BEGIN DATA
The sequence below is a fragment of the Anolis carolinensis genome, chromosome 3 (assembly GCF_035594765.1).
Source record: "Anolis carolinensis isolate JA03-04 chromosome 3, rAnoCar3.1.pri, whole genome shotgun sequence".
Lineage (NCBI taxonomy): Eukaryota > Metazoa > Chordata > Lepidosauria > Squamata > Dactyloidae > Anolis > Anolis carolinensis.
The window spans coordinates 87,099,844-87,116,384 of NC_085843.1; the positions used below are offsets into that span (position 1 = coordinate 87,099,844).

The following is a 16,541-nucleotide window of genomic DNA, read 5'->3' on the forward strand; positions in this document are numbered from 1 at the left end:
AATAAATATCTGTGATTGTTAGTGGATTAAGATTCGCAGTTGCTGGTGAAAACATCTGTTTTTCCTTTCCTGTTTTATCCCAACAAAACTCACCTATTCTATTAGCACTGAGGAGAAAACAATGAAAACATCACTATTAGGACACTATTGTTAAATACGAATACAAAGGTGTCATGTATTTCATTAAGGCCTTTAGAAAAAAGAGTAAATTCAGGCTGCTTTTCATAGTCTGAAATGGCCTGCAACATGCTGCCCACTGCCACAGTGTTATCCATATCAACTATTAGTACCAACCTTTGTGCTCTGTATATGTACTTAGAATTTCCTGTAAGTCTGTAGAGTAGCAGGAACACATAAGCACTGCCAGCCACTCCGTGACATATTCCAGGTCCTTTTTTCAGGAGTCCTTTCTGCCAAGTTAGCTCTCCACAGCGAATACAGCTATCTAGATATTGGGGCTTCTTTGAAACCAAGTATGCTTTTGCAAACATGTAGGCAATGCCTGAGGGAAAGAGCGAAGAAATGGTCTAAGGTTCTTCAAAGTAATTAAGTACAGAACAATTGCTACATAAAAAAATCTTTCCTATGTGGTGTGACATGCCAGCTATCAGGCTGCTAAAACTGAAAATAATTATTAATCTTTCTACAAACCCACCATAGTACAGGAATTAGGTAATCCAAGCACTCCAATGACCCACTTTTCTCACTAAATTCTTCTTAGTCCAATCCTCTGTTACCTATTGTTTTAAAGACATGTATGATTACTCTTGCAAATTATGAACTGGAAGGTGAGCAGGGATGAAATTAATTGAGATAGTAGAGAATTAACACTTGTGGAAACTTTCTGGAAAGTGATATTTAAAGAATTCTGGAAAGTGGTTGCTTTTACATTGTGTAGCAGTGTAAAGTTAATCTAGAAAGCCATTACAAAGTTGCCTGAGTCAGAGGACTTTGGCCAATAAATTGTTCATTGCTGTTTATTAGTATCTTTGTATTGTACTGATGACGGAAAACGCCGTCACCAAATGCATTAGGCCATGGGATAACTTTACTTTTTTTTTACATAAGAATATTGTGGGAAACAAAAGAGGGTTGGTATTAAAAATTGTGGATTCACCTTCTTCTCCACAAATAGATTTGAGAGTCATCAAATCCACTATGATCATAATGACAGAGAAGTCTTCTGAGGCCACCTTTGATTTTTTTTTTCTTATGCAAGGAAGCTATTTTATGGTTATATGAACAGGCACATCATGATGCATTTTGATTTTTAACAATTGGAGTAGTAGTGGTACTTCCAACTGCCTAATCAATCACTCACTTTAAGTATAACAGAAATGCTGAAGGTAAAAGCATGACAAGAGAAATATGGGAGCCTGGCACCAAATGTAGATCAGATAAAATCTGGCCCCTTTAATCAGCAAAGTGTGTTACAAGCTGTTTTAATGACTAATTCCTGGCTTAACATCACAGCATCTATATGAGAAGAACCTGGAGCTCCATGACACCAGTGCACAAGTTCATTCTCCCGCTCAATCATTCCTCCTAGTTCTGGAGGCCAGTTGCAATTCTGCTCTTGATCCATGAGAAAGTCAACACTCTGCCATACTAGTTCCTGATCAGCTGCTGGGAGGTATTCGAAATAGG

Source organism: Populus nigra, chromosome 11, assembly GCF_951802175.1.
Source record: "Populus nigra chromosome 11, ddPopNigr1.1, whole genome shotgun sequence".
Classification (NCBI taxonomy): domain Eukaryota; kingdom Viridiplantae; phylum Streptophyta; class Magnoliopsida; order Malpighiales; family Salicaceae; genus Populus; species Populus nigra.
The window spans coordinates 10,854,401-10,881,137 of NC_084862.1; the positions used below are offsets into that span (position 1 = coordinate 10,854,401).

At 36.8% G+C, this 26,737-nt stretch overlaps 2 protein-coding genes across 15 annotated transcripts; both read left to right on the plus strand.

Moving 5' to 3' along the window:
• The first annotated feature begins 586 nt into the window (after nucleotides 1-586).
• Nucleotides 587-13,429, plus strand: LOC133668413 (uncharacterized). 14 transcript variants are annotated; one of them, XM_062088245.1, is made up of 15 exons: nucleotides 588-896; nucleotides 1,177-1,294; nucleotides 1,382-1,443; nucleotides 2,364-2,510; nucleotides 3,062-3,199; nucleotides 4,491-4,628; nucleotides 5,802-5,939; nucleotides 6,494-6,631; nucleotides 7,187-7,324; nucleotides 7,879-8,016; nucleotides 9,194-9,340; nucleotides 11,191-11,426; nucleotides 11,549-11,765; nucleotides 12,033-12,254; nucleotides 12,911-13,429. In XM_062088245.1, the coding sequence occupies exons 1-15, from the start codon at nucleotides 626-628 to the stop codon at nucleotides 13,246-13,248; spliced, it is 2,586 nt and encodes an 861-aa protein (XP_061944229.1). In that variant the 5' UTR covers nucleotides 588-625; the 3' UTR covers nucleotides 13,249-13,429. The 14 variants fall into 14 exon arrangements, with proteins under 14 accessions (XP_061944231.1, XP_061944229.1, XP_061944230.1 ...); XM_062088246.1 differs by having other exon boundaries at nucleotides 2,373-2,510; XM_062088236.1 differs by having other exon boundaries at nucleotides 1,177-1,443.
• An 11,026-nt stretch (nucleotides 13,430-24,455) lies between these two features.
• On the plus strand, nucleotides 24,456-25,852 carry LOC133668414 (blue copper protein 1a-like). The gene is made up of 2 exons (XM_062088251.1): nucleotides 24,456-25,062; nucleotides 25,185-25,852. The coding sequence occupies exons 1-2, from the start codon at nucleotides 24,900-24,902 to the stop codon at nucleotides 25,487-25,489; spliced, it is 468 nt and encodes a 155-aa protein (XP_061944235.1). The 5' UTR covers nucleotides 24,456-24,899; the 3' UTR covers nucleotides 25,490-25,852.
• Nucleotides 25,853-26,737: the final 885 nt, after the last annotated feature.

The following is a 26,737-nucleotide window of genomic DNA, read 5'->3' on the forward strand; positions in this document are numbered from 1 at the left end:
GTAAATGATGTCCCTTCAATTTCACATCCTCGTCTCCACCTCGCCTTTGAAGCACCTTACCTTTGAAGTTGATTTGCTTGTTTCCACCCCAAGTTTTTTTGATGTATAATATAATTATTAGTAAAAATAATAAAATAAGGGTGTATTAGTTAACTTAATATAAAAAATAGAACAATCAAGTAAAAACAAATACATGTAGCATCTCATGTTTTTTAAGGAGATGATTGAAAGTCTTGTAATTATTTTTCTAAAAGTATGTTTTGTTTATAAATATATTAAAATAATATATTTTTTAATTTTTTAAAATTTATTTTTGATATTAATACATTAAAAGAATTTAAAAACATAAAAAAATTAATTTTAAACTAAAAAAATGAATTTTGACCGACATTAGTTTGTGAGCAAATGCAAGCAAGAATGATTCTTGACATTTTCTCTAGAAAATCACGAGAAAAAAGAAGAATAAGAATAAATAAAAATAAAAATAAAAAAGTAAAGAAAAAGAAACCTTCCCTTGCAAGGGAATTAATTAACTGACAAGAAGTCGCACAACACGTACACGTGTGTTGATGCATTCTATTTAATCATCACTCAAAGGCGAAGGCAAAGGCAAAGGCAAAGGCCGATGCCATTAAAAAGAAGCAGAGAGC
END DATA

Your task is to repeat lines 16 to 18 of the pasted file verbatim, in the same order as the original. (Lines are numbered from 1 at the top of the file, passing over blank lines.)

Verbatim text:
• On the plus strand, nucleotides 24,456-25,852 carry LOC133668414 (blue copper protein 1a-like). The gene is made up of 2 exons (XM_062088251.1): nucleotides 24,456-25,062; nucleotides 25,185-25,852. The coding sequence occupies exons 1-2, from the start codon at nucleotides 24,900-24,902 to the stop codon at nucleotides 25,487-25,489; spliced, it is 468 nt and encodes a 155-aa protein (XP_061944235.1). The 5' UTR covers nucleotides 24,456-24,899; the 3' UTR covers nucleotides 25,490-25,852.
• Nucleotides 25,853-26,737: the final 885 nt, after the last annotated feature.

The following is a 26,737-nucleotide window of genomic DNA, read 5'->3' on the forward strand; positions in this document are numbered from 1 at the left end: